Entries from February 2010 ↓

Leave the Saving of the World to Men?


Girls, come on! Leave the saving of the world to men? I don’t think so! I don’t think so.

~ Elastigirl Incredible

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Google Buzz Internet Safety

As the Internet explodes every parent can fall behind.

Read this article, Google Buzz and Kids, from one mother who realized her young daughter and her friends were posting on Google Buzz, without realizing they were posting to the whole world. Some of them were even carrying on conversations and relationships with strangers.

Imagine parents (and kids) checking out their Buzz accounts to find that “iorgyinbathrooms” is following them, which is exactly what happened with my child’s account! Charlene Li recounts.

Not Cool.

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Girl360.net has potential to connect girls, ages 9 to 12, to historical women who have made a difference in the world.

We’re taking a fresh look at what some of the world’s fiercest women and girls have done or are doing, discovering the backstories behind our favorite boundary-pushers. We want to know who they are, how they did it and – newsflash! — what they were like when they, too, were tweens.

They choose a Girl-of-the-Month and do a feature interview with her. This month is Kendall Ciesemier, who founded of Kids Caring for Kids, a non-profit fundraiser for African AIDS, when she was only 11 years old.

Girl360 also features Herstory, a collection of book reviews with strong girl characters.

The travel section of the website focuses on girls, right now it’s Chicago. Stops include the WNBA team The Chicago Sky, Jane Adam’s Hull-House Museum, an art gallery featuring the work of women artists, female hot chocolate superstar chefs, and an aroma bar. Next month: San Francisco!

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Econonomica: Women and the Global Economy

The International Museum of Women has a wonderful online presence at Economica: Women and the Global Economy/.

The world is shifting, shrugging, adjusting its briefs . . . can you feel it?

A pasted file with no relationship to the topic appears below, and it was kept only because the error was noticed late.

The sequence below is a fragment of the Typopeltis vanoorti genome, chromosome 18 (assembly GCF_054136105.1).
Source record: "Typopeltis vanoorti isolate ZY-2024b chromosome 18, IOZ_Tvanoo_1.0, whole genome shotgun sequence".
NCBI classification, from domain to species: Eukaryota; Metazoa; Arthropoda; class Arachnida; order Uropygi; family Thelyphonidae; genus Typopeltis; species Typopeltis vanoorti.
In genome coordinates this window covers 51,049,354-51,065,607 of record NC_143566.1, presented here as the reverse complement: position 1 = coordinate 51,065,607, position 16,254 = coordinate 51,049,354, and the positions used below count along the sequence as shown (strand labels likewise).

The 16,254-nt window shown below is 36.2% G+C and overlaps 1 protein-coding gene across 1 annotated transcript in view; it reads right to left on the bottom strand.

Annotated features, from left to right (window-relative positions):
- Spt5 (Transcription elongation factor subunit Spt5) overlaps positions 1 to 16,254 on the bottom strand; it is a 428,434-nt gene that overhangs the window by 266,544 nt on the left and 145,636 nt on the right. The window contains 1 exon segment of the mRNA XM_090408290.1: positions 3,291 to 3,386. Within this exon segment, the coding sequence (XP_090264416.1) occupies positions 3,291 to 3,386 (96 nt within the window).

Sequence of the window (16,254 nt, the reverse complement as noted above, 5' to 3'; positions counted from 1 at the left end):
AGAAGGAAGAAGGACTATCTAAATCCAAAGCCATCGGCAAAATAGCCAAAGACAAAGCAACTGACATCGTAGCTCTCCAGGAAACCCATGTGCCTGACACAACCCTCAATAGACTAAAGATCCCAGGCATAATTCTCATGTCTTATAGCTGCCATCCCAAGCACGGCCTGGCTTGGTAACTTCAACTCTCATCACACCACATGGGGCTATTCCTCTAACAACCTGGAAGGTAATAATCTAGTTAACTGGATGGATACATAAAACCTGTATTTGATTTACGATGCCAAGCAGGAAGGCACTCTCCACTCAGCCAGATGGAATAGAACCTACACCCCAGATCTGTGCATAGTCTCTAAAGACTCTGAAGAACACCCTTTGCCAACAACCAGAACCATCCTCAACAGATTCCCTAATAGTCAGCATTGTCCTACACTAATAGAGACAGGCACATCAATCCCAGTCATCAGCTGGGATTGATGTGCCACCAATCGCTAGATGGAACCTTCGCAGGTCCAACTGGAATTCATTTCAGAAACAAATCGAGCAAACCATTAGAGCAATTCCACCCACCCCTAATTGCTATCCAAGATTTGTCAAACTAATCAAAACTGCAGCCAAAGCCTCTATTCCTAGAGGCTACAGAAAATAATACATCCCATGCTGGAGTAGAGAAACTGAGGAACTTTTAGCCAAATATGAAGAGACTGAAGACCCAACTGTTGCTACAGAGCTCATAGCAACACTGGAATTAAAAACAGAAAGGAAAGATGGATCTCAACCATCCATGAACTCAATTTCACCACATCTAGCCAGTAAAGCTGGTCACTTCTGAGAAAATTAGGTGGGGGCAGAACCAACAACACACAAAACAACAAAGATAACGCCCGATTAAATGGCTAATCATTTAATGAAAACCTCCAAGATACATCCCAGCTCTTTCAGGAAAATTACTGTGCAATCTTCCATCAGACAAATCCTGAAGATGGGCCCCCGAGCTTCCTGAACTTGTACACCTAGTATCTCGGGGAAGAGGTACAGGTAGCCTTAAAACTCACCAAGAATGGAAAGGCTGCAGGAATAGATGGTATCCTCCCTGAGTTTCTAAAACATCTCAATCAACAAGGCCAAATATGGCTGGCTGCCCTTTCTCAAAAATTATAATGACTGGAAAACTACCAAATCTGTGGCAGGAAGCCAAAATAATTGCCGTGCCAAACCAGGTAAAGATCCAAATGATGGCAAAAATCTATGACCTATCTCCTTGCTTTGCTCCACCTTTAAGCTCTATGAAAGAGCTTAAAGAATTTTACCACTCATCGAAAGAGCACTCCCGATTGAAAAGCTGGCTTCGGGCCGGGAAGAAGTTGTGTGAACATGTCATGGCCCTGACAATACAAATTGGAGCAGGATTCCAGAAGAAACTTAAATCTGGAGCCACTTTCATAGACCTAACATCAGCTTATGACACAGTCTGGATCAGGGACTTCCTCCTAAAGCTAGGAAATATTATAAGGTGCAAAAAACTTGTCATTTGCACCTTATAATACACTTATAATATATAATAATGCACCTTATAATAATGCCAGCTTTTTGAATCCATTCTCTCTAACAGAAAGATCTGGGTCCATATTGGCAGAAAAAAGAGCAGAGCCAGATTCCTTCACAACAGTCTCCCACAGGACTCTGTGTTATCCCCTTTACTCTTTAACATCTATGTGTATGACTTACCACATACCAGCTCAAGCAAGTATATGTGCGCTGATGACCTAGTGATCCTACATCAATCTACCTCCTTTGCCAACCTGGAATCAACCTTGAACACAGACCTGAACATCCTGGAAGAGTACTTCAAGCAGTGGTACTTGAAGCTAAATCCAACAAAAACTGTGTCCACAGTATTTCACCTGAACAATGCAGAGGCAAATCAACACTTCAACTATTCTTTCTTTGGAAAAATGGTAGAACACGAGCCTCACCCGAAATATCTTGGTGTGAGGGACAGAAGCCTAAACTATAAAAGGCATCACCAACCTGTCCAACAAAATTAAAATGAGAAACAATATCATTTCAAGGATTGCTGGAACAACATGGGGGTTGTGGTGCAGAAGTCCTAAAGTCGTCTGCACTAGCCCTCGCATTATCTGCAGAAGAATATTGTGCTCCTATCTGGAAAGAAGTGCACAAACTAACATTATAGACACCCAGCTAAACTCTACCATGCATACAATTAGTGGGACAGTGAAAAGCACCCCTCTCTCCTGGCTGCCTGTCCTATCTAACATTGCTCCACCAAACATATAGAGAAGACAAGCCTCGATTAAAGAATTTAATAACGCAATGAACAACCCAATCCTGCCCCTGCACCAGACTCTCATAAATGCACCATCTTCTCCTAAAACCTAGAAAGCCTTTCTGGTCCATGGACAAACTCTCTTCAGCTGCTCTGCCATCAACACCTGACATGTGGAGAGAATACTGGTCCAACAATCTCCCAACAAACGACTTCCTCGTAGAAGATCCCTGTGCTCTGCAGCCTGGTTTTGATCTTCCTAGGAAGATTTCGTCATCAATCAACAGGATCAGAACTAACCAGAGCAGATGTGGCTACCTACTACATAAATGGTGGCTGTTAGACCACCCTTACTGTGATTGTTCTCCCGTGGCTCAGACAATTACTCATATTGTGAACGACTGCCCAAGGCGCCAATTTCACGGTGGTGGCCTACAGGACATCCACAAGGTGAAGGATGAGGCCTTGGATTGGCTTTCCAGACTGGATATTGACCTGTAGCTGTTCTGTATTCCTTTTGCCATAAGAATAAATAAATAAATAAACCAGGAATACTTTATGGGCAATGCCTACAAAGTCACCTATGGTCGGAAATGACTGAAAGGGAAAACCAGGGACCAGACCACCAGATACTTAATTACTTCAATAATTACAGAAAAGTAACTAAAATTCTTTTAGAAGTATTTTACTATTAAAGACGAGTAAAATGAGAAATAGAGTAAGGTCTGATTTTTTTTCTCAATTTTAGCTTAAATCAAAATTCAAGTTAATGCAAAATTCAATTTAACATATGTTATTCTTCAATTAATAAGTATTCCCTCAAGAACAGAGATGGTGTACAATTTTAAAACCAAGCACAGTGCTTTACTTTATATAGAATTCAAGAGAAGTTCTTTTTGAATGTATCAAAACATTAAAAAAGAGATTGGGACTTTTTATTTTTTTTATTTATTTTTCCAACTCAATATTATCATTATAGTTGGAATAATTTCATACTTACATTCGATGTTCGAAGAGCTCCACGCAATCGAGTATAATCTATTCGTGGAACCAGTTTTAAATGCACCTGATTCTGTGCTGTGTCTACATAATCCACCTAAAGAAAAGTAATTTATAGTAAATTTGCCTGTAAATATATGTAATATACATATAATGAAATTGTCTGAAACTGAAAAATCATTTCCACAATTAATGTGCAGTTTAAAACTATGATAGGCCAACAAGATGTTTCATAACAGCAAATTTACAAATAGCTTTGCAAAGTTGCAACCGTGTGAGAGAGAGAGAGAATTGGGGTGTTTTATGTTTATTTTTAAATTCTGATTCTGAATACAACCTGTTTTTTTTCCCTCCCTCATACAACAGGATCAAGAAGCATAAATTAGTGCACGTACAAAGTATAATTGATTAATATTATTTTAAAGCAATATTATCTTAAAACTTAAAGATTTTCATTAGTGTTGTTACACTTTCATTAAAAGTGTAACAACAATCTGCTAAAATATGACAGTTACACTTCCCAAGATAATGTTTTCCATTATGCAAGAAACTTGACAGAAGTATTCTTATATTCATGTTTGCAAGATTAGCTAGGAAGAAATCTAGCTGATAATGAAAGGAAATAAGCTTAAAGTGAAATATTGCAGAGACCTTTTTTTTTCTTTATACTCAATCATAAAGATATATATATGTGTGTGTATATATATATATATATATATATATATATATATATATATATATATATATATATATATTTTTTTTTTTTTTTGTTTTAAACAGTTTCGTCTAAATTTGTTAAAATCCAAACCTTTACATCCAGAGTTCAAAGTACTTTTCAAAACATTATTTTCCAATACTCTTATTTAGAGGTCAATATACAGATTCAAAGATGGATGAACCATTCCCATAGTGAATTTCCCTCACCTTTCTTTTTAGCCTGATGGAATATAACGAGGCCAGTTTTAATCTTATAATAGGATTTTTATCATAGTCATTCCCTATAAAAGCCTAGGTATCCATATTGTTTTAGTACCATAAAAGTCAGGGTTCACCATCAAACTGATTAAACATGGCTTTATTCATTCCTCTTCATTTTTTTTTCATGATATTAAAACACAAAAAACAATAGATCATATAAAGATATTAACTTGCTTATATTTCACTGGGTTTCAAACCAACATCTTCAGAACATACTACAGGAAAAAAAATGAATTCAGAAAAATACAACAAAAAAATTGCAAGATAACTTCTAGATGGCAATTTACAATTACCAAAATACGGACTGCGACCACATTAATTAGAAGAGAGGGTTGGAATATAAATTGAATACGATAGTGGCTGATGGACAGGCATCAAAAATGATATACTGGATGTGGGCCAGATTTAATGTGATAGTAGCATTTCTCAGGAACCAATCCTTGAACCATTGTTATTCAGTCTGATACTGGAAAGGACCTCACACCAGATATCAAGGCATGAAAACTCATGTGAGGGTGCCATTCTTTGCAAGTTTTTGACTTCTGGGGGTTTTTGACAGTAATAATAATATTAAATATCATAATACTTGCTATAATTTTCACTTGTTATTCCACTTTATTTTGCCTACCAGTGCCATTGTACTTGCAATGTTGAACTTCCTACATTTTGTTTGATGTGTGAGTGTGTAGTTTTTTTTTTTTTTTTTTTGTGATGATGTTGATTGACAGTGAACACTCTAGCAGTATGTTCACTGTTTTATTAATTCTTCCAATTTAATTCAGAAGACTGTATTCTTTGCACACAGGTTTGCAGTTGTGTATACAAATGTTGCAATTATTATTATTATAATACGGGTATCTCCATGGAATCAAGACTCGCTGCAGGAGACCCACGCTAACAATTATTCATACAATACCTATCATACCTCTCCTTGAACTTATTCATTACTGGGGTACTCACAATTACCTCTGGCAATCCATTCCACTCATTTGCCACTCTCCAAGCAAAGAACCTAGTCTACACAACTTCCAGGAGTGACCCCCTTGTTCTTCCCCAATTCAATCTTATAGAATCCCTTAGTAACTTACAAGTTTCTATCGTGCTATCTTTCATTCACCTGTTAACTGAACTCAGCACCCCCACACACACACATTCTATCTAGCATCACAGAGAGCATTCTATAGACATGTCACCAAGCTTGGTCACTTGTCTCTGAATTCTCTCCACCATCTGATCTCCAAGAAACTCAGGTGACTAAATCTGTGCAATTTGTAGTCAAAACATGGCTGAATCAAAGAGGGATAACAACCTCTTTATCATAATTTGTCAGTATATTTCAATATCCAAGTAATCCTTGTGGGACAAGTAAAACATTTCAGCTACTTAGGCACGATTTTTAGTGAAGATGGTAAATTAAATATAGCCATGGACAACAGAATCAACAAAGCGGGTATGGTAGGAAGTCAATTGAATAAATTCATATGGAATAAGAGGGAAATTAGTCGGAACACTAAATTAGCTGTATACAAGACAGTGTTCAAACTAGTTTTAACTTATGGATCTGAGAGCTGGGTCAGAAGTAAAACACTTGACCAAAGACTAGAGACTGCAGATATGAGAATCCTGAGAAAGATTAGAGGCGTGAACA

There is movement. Women’s economic independence is key to any and every human rights and economic issue on the planet. Let’s help it gather some momentum.

Pop over to the site and look, take some action, donate some dough, submit your own story or photography.

The topics include: New vision, human rights, marriage, fertility, microenterprise, business, grassroots solutions, property and wealth, and giving.

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The Girl Revolution 40 Days of Love

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The Girl Revolution 40 Days of Love.

Our church is doing a 40 Days of Love study for Lent. The idea is to improve our marriages, our relationships in our families and also our relationship with God. Madly In Love With Me is encouraging 40 Days of Love for one’s self, where you’re encouraged to forgo self-deprecation and running yourself ragged with busyness.

I was reminded of that post I wrote about two weeks ago, Talking to Kids About Love, where I encouraged you to talk to your kids about love: what it is and how it can be appropriately expressed as a way to protect them from sexual predators, bad boyfriends, battering husbands and also just your general run-of-the-mill selfish jerk.

I’m encouraging you to join in the Love Fest with The Girl Revolution 40 Days of Love.

Spend 40 days talking to your kids about what love is (and what it isn’t) and showing them you love them.

Some ideas might include:

  • Reading Disney’s Princess stories and talking to both girls and boys about what you wish those princesses had done. Perhaps expressing to your daughter that you don’t think it’s romantic to give up her voice like Ariel or fall in love with a kidnapper or abusive boyfriend like Belle.
  • Talking about Twilight and explaining that girls usually don’t “pass out” from the passion of a kiss and it’s definately not romantic if her boyfriend’s “natural” instinct is to kill her. Explaining that, there’s a difference between a romance novel and real life and in real life you hope she keeps her dreams, educational goals, family attachments, and well . . .her mortal soul and doesn’t abandon them for a boy.
  • Outlining exactly what kinds of touching is not appropriate from relatives, friends, and boys. Explain to her that some people are bad and unfortunately and inappropriately attracted to children. Tell her their trick: the tell little girls it’s okay to touch them because they love them. But, girls should not believe them. If they ever hear that from someone they will know that person is a liar and trying to trick them and hurt them. This goes for Grandpa, Dad, Cousin, Uncle, Friend, Mom, Grandma, Aunt, EVERYONE.
  • Talking about how she’ll know if a boy is right for her: does he share the same faith, have a work ethic, write her romantic notes. There’s nothing wrong with telling girls what kind of boy you hope to see her with.
  • Talking to her about self-defense and some of the ways boys tried to pressure you to sexually experiment and some of the ways she can resist.
  • Asking her about love and what she hopes for her future. What boys does she think are cute and why? How do boys show girls they like them at her school?
  • Talking about different kinds of relationships: parents, siblings, friends, romantic partners. How can she get better at love and how can you love her better?
  • Talking about what her Love Language is. What makes her feel most loved? What makes her feel unloved? Share your experiences with her. Listen.

Who’s in?

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